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Wildlife officials advise Utahns against bringing home elk calves and deer fawns



Salt Lake City, Utah – This summer, if you see a deer fawn sleeping by itself on a patch of mountain grass, avoid touching, feeding, and most definitely take it home.

“It’s not abandoned,” said Dax Mangus, the big game coordinator for the Utah Division of Wildlife Resources.

“Every year people, with good intentions, think they’re going to save an abandoned animal or something, and they pick it up and bring it in,” he said. “That’s the worst thing you could do.”

Despite their seeming desertion, the animals are using this as a survival tactic.

Until they are strong enough to accompany their moms, deer, and elk leave their babies alone for the majority of the first few weeks of their life.

Mangus stated that the mother is unlikely to locate her young if the fawn is taken from its hiding place.

“Which will probably result in the animal starving to death,” he added.

Wildlife officials claim that predators are diverted from the young by leaving the young alone—until they develop a scent. They are also shielded when they eat and sleep by their camouflaged cloak.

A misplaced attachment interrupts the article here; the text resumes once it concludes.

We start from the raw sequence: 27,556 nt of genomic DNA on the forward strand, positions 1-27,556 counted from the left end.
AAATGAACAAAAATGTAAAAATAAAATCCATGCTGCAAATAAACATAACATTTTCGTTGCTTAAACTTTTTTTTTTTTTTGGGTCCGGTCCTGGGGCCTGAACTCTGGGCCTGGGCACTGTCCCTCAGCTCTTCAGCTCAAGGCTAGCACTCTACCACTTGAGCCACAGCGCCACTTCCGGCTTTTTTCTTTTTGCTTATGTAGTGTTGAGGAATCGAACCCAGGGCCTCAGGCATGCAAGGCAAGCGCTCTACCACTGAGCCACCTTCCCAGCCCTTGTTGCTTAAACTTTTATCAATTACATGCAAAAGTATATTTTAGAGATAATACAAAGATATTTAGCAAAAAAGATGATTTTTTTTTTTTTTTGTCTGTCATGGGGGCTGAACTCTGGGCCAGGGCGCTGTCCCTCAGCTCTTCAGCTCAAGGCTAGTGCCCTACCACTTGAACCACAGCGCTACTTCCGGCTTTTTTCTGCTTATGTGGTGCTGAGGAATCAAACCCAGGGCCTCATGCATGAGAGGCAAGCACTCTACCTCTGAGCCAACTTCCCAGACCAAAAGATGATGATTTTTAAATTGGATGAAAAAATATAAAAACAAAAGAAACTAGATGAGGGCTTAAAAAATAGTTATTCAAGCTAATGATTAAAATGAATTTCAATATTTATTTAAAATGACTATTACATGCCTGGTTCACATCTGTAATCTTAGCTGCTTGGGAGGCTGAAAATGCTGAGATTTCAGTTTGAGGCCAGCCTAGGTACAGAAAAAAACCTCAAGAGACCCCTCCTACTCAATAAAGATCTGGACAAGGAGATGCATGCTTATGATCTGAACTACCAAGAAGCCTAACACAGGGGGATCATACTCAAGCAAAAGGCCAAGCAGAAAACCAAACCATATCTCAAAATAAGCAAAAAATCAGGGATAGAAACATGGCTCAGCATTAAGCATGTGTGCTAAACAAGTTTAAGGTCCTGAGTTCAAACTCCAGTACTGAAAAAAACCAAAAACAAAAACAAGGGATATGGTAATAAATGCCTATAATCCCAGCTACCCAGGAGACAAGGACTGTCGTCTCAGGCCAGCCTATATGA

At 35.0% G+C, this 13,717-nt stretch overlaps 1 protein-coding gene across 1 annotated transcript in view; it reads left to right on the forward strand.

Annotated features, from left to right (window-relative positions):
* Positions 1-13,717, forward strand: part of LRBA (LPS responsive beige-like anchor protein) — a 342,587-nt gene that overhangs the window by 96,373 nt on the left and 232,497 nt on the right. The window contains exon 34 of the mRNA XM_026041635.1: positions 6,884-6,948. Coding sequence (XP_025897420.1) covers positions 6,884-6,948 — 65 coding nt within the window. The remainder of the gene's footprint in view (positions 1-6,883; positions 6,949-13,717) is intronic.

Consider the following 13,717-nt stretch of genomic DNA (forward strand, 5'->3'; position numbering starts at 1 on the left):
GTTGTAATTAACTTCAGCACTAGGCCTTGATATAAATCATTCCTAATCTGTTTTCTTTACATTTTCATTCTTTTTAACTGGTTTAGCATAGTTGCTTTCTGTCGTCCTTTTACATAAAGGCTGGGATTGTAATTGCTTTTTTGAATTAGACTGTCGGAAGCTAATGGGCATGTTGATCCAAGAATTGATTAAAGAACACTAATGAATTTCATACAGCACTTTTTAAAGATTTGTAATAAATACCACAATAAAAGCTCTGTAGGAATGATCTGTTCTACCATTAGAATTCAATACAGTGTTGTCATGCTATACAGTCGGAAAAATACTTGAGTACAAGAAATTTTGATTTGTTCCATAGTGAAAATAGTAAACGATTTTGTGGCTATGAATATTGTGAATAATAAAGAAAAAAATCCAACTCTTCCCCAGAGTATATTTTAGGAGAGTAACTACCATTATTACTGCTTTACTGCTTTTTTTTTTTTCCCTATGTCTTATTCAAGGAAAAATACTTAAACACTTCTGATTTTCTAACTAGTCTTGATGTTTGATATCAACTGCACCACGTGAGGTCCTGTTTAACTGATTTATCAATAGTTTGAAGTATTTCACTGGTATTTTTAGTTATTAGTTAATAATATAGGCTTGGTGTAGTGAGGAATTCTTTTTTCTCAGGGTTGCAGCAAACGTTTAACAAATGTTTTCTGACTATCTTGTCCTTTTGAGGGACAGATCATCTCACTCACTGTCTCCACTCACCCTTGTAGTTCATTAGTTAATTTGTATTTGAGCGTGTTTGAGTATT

Touching one of the young animals might therefore put them in danger because a human’s scent could alert predators to the newborn’s hiding place.

Not only is it against the law to take the animals home, but it is probably not good for their survival. In Utah, it is a class A misdemeanor to keep wildlife in captivity, with fines of up to $2,500 and a year in jail as possible penalties.

In June, hikers may come across elk calves and deer fawns in Utah’s mountains, especially in aspen groves.

“If you’re lucky enough to run into one, snap a picture or something and then just back off and give it some space,” Mangus said.


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